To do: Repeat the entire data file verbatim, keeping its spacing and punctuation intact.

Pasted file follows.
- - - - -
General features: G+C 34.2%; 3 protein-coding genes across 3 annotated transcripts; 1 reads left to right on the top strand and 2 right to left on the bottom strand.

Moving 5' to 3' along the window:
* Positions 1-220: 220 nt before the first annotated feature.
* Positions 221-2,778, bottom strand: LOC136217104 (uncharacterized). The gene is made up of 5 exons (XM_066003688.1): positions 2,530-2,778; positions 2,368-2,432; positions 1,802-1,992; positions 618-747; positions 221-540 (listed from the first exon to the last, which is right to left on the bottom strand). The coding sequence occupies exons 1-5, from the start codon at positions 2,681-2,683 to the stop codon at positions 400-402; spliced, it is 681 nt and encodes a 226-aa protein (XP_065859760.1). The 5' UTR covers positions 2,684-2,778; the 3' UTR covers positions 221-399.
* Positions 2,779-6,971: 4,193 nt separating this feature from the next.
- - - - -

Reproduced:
General features: G+C 34.2%; 3 protein-coding genes across 3 annotated transcripts; 1 reads left to right on the top strand and 2 right to left on the bottom strand.

Moving 5' to 3' along the window:
* Positions 1-220: 220 nt before the first annotated feature.
* Positions 221-2,778, bottom strand: LOC136217104 (uncharacterized). The gene is made up of 5 exons (XM_066003688.1): positions 2,530-2,778; positions 2,368-2,432; positions 1,802-1,992; positions 618-747; positions 221-540 (listed from the first exon to the last, which is right to left on the bottom strand). The coding sequence occupies exons 1-5, from the start codon at positions 2,681-2,683 to the stop codon at positions 400-402; spliced, it is 681 nt and encodes a 226-aa protein (XP_065859760.1). The 5' UTR covers positions 2,684-2,778; the 3' UTR covers positions 221-399.
* Positions 2,779-6,971: 4,193 nt separating this feature from the next.